Tompkins Square Park, the neighborhood's biggest green space, has long served as a locus of protest, including for the housing riots of the late 1980s. These days the park is largely frequented by locals and features a dog run, playground for children and special summertime events, like the Charlie Parker Festival (Bird lived nearby on Avenue B). It also serves as the divider between East Village proper and Alphabet City. Learn about the history and culture of the Ukrainian community that once made up a large swath of the neighborhood at the Ukrainian Museum on East 6th Street, which holds permanent and temporary exhibitions. —CP

Dick Manitoba of Manitoba's. Photo: Kate Glicksberg

Dive Bars

For every swank new bar on the Bowery, there's an older one in the neighborhood, filled with the kind of character that can only come from regulars wearing out the stools. The walls at Manitoba's, owned by punk stalwart Handsome Dick Manitoba, lead singer of the Dictators, are adorned with photos of his famous friends—Joey Ramone, Chris Stein from Blondie and David Johansen of the New York Dolls. While Manitoba acknowledges the East Village bar scene has changed since the 1970s, the neighborhood still draws people in. "There will always be an energy here," he says. Drink specials, great jukeboxes and the occasional art-house or B-movie screening are part of the deal at Double Down Saloon, Blue & Gold, the Cherry Tavern, Scratcher and the Library. A low-key crowd frequents holdovers Sophie's and Lucy's. Lucy's pool table and friendly Polish owner Lucy Valosky, who works the bar almost every night, make it feel like home.

In contrast, the lively tiki bar Otto's Shrunken Head serves up beach-bar standards (frozen piña coladas and margaritas) and more exotic specials (glow-in-the-dark rum punch). Rock-and-rollers tend to gather at Black & White, owned by music man Johnny T. Horseshoe Bar is good for big groups, and tends to attract sports fans and people who love photo booths and pinball machines. For a real throwback, head to McSorely's Old Ale House. The pub has been in business for more than 150 years, and has served the likes of Presidents Teddy Roosevelt and Abraham Lincoln. Sorry, hard-liquor lovers—this place only pours house-brewed light and dark ale.—CP

Death & Co. Photo: Marley White

Cocktail Cravings

Dive bars are fun, but there’s no shame in opting for a more upscale experience. Death & Co. and Wise Men provide dark, welcoming spaces where you can sip handcrafted cocktails and rub elbows with fashion types. The Third Man, a bar run by the owners of neighboring Austrian-inspired restaurant Edi & the Wolf, serves a selection of German beers, original cocktails and refined bar snacks. Try Spanish-influenced bar Amor y Amargo, which features drinks infused with amari from around the world, rare liqueurs and what one bartender describes as “spirit-forward stirred cocktails”; one of those, the Sharpie Mustache, combines Meletti amaro, bonal, rye whiskey, gin and Bittermen’s Tiki bitters. For cocktails with names like I Hear Banjos, happy hour specials that include $7 mixed drinks and $1 oysters, and live music in a chic honky-tonk setting (how's that for an oxymoron), head to the Wayland. At reservation-only PDT (an acronym for "Please Don't Tell"), drinks are grand and stylish, though the front door isn't. Patrons enter via Crif Dogs, where the bar is accessible only through a phone booth. Another open secret is Angel's Share, a speakeasy-style parlor that's tucked away behind an unmarked door inside Japanese restaurant Village Yokocho. There's no standing nor groups larger than four, but there are bartenders in tuxedo vests, a view of Stuyvesant Square and, as devotees will tell you, some of the City's best cocktails. —CP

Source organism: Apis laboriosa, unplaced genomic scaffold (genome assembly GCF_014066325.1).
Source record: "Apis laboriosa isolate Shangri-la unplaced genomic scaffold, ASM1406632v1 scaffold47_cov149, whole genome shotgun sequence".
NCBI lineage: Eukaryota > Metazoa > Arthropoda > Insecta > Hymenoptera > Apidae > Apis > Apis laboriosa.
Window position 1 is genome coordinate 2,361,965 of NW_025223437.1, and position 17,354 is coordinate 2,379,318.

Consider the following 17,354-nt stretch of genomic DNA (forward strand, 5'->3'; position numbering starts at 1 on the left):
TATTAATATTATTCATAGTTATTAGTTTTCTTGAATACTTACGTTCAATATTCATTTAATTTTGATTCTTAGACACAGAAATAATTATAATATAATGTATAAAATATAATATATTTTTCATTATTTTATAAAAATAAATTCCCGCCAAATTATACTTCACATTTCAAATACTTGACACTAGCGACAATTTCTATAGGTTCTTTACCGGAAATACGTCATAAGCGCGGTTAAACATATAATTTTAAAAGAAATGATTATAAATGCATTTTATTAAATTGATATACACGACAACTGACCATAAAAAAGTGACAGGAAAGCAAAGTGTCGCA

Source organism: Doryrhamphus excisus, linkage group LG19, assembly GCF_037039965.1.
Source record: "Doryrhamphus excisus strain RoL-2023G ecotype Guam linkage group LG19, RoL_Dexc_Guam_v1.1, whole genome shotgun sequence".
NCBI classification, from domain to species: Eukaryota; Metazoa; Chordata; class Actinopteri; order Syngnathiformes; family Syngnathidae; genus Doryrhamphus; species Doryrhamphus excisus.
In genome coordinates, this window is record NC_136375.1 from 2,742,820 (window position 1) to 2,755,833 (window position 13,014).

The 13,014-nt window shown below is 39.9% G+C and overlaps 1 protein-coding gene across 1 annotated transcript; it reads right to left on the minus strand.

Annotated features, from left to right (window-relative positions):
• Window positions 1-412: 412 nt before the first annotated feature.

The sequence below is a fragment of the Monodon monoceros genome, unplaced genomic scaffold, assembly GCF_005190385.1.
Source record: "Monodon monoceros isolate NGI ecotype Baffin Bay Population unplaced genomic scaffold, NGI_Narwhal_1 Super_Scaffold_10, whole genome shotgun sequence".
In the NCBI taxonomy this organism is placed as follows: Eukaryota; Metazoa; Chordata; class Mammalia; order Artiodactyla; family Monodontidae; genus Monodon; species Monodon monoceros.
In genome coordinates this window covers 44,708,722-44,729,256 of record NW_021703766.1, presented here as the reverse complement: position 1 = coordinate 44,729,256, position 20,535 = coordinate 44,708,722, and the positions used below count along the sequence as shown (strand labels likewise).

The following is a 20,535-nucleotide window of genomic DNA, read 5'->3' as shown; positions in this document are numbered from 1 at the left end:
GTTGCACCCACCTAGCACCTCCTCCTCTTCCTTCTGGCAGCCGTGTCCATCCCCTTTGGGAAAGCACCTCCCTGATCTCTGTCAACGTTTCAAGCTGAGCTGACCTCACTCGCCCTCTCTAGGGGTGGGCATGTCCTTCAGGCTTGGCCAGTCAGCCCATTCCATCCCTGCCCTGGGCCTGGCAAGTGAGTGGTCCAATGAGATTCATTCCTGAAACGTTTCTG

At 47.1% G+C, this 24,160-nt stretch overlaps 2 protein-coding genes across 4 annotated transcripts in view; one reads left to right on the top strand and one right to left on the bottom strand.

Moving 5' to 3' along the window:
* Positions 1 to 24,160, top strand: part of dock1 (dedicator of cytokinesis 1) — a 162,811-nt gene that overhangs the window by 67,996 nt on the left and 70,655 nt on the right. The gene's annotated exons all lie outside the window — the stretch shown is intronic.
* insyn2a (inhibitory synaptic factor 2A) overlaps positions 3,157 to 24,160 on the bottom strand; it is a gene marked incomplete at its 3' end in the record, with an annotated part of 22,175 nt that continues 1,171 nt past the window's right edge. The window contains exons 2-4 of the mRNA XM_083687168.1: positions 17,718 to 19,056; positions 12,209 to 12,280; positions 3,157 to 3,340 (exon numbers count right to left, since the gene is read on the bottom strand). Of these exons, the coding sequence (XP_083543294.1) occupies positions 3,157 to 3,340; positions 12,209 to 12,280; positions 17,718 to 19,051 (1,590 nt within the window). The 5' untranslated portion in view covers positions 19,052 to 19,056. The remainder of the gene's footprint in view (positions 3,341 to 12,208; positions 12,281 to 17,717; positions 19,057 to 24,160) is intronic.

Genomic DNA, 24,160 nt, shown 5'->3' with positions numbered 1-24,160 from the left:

Webster Hall. Photo: Julienne Schaer

Clubs, Art and Music Venues
While CBGB is now a John Varvatos store and Coney Island High is long gone, music continues to be a big part of the neighborhood. That's only appropriate, considering this is where NYC's punk scene was born. On any given night at Bowery Electric, you might see indie, new wave, soul, blues and folk acts. Landmark space Webster Hall showcases more mainstream acts—live bands and DJs both. Beneath the main Webster Hall ballroom, The Studio hosts intimate affairs. The Culture Project, a forum for smart, edgy performances with political heft, has featured one-person shows by comedian Mike Birbiglia; Neal Brennan, cocreator of The Chappelle Show; and actress-activist Staceyann Chin.

The Pyramid Club is a two-floor dance hall that helped put the East Village's gay nightlife scene on the map in the late '70s, a spot where punk rockers, the goth crowd and other alternative communities could congregate. Today you can party upstairs like it's 1984; downstairs is a little less mainstream, featuring fetish shindigs and industrial dance nights. There's more dancing, a fairly mixed gay-and-straight crowd and signature cocktails at Bedlam, while hair salon with booze Blind Barber turns into a raucous affair once the shears and straight razors are put away (though there's a three-hour overlap of coiffing and quaffing between 6pm and 9pm). —CP

Screaming Mimi's. Photo: Kate Glicksberg

Vintage Shopping and Specialty Stores
If you're looking to start a band or otherwise strut your stuff, reliable punky vintage shop Trash and Vaudeville sells leather and leopard-print styles, along with—what else?—studs. Manager-stylist Jimmy Webb says the boutique adheres to the philosophy of "tighter and lower."

But if your taste in clothing favors the campy and vintage, the East Village also has what you want. Exhibit A: Screaming Mimi's, where Cyndi Lauper used to work and Louis C. K. has been known to score duds for his daughters. There, you'll find the likes of tweed Chanel suits, Vivienne Westwood tops, acid-washed jeans and leather jackets that could've been pulled from your mom's closet.

Curate your closet with vintage finds on 9th Street; the stretch between Avenue A and Second Avenue is home to tiny yet well-stocked boutiques like 9th Street Haberdashery and Dusty Buttons. The former carries clothing and accessories from before the 1960s, while the latter specializes in vintage clothing from the '40s through the '60s (and includes some new duds to boot). The street is also home to Mr. Throwback, which houses a colorful collection of sports ephemera from the 1980s and '90s, as well as whimsical jewelry shop Verameat.